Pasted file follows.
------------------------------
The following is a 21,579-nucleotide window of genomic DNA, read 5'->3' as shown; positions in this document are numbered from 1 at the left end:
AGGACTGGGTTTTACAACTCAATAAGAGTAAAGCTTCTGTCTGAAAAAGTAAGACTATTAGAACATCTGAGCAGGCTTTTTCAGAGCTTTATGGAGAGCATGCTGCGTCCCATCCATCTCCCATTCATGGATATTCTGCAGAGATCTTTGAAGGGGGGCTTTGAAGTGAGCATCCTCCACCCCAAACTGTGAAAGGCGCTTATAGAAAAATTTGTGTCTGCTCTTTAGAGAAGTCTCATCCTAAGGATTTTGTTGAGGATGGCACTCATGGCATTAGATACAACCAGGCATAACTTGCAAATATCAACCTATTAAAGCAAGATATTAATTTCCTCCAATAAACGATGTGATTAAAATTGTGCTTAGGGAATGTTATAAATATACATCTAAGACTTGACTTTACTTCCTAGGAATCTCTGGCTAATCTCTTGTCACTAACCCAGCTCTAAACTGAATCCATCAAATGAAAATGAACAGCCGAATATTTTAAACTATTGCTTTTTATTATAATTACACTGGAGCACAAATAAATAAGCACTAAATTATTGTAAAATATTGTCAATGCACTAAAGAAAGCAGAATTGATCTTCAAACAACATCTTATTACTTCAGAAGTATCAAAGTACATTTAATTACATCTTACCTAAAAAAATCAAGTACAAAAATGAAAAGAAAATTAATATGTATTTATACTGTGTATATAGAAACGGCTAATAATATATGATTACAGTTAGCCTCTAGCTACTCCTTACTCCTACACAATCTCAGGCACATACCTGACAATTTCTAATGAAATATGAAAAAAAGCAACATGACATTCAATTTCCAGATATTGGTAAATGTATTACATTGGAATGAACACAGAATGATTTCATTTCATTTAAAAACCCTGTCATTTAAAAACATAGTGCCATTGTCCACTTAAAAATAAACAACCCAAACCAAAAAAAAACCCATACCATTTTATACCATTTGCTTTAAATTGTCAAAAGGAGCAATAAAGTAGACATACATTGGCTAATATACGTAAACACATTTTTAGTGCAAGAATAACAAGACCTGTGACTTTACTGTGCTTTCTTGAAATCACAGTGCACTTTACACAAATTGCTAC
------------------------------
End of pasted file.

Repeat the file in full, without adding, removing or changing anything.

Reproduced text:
The following is a 21,579-nucleotide window of genomic DNA, read 5'->3' as shown; positions in this document are numbered from 1 at the left end:
AGGACTGGGTTTTACAACTCAATAAGAGTAAAGCTTCTGTCTGAAAAAGTAAGACTATTAGAACATCTGAGCAGGCTTTTTCAGAGCTTTATGGAGAGCATGCTGCGTCCCATCCATCTCCCATTCATGGATATTCTGCAGAGATCTTTGAAGGGGGGCTTTGAAGTGAGCATCCTCCACCCCAAACTGTGAAAGGCGCTTATAGAAAAATTTGTGTCTGCTCTTTAGAGAAGTCTCATCCTAAGGATTTTGTTGAGGATGGCACTCATGGCATTAGATACAACCAGGCATAACTTGCAAATATCAACCTATTAAAGCAAGATATTAATTTCCTCCAATAAACGATGTGATTAAAATTGTGCTTAGGGAATGTTATAAATATACATCTAAGACTTGACTTTACTTCCTAGGAATCTCTGGCTAATCTCTTGTCACTAACCCAGCTCTAAACTGAATCCATCAAATGAAAATGAACAGCCGAATATTTTAAACTATTGCTTTTTATTATAATTACACTGGAGCACAAATAAATAAGCACTAAATTATTGTAAAATATTGTCAATGCACTAAAGAAAGCAGAATTGATCTTCAAACAACATCTTATTACTTCAGAAGTATCAAAGTACATTTAATTACATCTTACCTAAAAAAATCAAGTACAAAAATGAAAAGAAAATTAATATGTATTTATACTGTGTATATAGAAACGGCTAATAATATATGATTACAGTTAGCCTCTAGCTACTCCTTACTCCTACACAATCTCAGGCACATACCTGACAATTTCTAATGAAATATGAAAAAAAGCAACATGACATTCAATTTCCAGATATTGGTAAATGTATTACATTGGAATGAACACAGAATGATTTCATTTCATTTAAAAACCCTGTCATTTAAAAACATAGTGCCATTGTCCACTTAAAAATAAACAACCCAAACCAAAAAAAAACCCATACCATTTTATACCATTTGCTTTAAATTGTCAAAAGGAGCAATAAAGTAGACATACATTGGCTAATATACGTAAACACATTTTTAGTGCAAGAATAACAAGACCTGTGACTTTACTGTGCTTTCTTGAAATCACAGTGCACTTTACACAAATTGCTAC